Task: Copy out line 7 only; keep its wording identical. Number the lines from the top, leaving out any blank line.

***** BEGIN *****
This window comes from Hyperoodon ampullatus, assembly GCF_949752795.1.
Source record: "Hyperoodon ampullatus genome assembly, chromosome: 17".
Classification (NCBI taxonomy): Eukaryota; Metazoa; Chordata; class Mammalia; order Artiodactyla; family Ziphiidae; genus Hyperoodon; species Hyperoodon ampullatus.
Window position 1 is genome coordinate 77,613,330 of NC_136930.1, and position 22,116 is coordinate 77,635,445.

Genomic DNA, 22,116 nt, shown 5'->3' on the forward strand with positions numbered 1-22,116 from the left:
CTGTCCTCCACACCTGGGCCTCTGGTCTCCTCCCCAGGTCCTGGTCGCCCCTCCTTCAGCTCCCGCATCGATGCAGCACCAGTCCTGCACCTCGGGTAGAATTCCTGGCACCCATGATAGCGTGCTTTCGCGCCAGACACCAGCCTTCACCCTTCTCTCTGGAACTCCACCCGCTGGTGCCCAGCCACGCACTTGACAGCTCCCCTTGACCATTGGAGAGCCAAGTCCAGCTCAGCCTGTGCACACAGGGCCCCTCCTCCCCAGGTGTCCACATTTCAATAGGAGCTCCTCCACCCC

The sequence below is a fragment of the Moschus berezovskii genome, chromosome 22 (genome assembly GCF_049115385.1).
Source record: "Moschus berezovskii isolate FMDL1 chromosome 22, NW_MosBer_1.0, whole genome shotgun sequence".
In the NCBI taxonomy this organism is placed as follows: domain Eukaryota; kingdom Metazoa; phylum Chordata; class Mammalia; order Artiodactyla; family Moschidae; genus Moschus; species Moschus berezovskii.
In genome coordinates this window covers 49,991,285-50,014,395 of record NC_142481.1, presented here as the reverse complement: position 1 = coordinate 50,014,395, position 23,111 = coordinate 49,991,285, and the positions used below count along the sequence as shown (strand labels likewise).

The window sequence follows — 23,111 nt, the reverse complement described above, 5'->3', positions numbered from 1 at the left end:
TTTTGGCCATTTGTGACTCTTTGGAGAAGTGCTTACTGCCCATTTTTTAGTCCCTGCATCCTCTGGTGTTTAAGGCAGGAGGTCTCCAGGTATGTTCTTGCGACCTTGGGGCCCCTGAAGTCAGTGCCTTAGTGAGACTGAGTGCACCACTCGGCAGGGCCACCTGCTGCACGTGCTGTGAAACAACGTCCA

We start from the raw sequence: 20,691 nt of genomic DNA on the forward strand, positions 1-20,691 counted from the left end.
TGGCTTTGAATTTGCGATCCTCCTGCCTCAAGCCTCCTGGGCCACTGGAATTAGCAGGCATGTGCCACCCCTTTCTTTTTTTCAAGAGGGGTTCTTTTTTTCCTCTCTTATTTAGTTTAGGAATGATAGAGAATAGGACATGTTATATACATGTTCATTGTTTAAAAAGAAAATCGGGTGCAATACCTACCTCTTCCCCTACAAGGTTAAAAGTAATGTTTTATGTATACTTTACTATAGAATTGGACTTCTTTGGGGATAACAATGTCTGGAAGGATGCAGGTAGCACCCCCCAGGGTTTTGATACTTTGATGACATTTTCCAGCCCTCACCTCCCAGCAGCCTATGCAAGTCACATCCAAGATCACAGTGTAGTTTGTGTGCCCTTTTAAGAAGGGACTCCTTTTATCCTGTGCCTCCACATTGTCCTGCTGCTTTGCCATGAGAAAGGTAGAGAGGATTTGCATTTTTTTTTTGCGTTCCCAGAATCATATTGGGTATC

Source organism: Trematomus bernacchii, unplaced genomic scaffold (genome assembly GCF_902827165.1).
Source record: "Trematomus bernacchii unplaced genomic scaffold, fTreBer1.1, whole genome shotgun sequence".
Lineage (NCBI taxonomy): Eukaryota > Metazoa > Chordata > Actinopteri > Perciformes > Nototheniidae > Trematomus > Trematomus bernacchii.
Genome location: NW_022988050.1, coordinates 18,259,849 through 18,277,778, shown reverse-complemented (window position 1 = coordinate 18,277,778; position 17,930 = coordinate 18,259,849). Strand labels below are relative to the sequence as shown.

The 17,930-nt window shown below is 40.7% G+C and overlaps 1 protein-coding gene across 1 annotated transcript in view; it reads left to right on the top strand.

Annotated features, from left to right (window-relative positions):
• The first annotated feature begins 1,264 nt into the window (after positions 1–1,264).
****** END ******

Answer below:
The sequence below is a fragment of the Moschus berezovskii genome, chromosome 22 (genome assembly GCF_049115385.1).